In mathematics, a **projective plane** is a geometric structure that extends the concept of a plane. In the ordinary Euclidean plane, two lines typically intersect in a single point, but there are some pairs of lines (namely, parallel lines) that do not intersect. A projective plane can be thought of as an ordinary plane equipped with additional "points at infinity" where parallel lines intersect. Thus *any* two lines in a projective plane intersect in one and only one point.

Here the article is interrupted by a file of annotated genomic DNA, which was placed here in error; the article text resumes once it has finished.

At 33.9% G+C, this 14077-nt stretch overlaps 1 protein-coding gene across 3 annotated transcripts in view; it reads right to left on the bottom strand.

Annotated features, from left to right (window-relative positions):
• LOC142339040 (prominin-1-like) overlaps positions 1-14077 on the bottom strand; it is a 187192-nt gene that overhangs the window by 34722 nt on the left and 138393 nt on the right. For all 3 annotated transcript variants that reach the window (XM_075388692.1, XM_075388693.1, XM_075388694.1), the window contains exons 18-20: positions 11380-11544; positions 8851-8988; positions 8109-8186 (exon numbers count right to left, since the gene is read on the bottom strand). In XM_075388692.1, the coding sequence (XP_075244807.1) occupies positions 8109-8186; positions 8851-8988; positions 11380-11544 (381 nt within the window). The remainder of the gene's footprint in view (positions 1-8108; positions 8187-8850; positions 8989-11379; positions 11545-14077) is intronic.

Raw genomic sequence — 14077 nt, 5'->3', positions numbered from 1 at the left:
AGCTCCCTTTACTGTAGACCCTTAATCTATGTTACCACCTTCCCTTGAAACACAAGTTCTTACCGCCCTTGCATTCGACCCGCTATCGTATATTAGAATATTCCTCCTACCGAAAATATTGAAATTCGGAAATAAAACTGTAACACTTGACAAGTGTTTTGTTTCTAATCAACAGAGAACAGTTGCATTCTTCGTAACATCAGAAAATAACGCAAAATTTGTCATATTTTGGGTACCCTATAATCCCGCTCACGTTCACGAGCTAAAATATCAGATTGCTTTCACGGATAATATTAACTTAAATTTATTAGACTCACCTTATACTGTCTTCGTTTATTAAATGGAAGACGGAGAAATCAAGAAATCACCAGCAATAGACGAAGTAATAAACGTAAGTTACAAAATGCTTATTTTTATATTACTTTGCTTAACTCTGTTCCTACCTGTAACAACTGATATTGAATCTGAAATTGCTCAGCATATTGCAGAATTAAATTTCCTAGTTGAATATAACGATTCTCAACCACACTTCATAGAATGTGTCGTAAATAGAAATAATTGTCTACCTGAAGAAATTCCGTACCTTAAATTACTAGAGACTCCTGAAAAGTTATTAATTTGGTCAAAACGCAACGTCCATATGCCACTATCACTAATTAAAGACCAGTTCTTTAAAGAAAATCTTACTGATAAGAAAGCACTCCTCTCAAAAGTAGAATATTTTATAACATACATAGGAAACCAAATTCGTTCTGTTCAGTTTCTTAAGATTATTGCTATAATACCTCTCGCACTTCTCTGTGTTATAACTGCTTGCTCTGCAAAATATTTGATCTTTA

Renaissance artists, in developing the techniques of drawing in perspective, laid the groundwork for this mathematical topic. The archetypical example is the real projective plane, also known as the **extended Euclidean plane**.^{[1]} This example, in slightly different guises, is important in algebraic geometry, topology and projective geometry where it may be denoted variously by PG(2, **R**), **RP**^{2}, or **P**_{2}(**R**) among other notations. There are many other projective planes, both infinite, such as the complex projective plane, and finite, such as the Fano plane.

A projective plane is a 2-dimensional projective space, but not all projective planes can be embedded in 3-dimensional projective spaces. Such embeddability is a consequence of a property known as Desargues' theorem, not shared by all projective planes.